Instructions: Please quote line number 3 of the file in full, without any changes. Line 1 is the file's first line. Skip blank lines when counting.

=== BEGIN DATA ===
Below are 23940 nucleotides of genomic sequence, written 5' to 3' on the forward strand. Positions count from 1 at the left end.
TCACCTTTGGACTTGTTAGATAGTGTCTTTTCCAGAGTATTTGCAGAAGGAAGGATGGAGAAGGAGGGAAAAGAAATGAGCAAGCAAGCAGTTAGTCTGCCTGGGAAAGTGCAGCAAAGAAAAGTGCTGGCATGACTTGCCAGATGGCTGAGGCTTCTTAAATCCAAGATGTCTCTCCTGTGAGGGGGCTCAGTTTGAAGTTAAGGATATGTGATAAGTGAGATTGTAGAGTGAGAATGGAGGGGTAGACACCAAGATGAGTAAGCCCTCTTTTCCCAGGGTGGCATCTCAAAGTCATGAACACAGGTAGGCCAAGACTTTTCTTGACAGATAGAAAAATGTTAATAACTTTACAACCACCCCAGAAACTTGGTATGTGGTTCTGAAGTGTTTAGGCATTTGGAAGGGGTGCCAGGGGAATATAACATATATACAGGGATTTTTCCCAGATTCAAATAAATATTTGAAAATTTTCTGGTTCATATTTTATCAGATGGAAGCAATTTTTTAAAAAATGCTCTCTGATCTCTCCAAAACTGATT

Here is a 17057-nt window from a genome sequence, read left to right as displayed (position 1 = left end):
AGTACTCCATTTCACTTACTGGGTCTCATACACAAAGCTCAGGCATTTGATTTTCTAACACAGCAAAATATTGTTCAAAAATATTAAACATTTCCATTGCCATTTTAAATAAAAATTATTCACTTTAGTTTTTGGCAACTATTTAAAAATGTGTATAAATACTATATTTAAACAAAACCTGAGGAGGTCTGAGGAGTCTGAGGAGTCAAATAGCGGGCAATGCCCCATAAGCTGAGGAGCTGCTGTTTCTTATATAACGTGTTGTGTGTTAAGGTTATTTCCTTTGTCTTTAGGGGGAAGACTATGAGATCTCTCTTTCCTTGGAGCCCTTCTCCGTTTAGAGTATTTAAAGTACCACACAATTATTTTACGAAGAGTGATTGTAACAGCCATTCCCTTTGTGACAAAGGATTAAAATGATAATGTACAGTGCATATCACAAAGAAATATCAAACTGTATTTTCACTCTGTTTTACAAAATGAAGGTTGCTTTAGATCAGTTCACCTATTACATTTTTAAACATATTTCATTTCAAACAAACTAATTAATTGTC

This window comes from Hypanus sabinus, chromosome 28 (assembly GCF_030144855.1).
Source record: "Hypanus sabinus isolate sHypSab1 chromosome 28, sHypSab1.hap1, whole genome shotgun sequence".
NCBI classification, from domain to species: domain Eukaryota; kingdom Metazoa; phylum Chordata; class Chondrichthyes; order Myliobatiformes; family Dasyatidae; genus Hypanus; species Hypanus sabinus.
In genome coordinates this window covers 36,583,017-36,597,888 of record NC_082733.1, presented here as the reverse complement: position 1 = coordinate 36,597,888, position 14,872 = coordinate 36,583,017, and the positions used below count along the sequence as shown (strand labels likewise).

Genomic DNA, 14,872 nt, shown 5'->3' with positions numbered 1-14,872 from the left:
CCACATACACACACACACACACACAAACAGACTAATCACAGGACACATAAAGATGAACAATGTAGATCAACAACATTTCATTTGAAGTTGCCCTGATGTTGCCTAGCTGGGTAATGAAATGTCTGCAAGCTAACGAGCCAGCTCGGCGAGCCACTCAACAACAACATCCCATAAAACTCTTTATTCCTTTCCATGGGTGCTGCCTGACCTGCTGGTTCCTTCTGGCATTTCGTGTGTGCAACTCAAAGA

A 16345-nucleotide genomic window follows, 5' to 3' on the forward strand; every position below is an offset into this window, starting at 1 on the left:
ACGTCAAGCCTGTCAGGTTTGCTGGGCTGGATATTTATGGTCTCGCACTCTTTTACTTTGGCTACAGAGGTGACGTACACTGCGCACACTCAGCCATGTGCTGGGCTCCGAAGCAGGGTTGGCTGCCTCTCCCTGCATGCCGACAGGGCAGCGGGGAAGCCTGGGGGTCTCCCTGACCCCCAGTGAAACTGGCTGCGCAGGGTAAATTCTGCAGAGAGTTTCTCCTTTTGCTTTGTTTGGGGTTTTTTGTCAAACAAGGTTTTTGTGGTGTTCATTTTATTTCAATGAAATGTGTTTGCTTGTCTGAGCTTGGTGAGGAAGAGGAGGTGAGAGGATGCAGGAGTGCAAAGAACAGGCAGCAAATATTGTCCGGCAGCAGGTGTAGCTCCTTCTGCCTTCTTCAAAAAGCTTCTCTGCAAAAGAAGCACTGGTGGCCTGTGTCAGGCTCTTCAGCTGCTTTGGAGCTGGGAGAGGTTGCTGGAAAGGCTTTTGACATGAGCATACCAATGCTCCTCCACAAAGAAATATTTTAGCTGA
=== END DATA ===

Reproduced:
Here is a 17057-nt window from a genome sequence, read left to right as displayed (position 1 = left end):